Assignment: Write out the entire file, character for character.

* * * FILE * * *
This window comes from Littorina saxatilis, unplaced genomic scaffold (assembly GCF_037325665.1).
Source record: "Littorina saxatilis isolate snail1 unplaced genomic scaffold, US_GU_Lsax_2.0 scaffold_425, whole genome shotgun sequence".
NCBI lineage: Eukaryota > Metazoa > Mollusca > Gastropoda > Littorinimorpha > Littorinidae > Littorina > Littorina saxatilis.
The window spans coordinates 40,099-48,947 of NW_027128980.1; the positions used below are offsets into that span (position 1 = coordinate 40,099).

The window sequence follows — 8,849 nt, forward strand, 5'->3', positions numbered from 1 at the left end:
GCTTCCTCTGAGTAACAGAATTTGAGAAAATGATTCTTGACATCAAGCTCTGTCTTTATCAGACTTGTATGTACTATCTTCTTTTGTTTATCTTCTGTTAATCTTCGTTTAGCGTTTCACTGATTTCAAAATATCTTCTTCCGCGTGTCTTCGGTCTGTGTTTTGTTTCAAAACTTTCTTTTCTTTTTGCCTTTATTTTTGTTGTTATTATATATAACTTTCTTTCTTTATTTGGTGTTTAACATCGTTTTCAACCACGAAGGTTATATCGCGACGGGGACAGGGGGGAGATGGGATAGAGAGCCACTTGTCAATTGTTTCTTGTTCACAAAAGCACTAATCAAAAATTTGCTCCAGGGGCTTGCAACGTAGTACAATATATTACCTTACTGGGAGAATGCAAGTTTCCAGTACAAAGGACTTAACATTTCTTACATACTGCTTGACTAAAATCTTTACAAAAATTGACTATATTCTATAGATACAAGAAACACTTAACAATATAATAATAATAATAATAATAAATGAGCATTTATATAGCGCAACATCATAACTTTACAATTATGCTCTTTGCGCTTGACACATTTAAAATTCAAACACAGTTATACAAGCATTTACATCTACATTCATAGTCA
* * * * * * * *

This window comes from Littorina saxatilis, unplaced genomic scaffold (assembly GCF_037325665.1).
Source record: "Littorina saxatilis isolate snail1 unplaced genomic scaffold, US_GU_Lsax_2.0 scaffold_425, whole genome shotgun sequence".
NCBI lineage: Eukaryota > Metazoa > Mollusca > Gastropoda > Littorinimorpha > Littorinidae > Littorina > Littorina saxatilis.
The window spans coordinates 40,099-48,947 of NW_027128980.1; the positions used below are offsets into that span (position 1 = coordinate 40,099).

The window sequence follows — 8,849 nt, forward strand, 5'->3', positions numbered from 1 at the left end:
GCTTCCTCTGAGTAACAGAATTTGAGAAAATGATTCTTGACATCAAGCTCTGTCTTTATCAGACTTGTATGTACTATCTTCTTTTGTTTATCTTCTGTTAATCTTCGTTTAGCGTTTCACTGATTTCAAAATATCTTCTTCCGCGTGTCTTCGGTCTGTGTTTTGTTTCAAAACTTTCTTTTCTTTTTGCCTTTATTTTTGTTGTTATTATATATAACTTTCTTTCTTTATTTGGTGTTTAACATCGTTTTCAACCACGAAGGTTATATCGCGACGGGGACAGGGGGGAGATGGGATAGAGAGCCACTTGTCAATTGTTTCTTGTTCACAAAAGCACTAATCAAAAATTTGCTCCAGGGGCTTGCAACGTAGTACAATATATTACCTTACTGGGAGAATGCAAGTTTCCAGTACAAAGGACTTAACATTTCTTACATACTGCTTGACTAAAATCTTTACAAAAATTGACTATATTCTATAGATACAAGAAACACTTAACAATATAATAATAATAATAATAATAAATGAGCATTTATATAGCGCAACATCATAACTTTACAATTATGCTCTTTGCGCTTGACACATTTAAAATTCAAACACAGTTATACAAGCATTTACATCTACATTCATAGTCA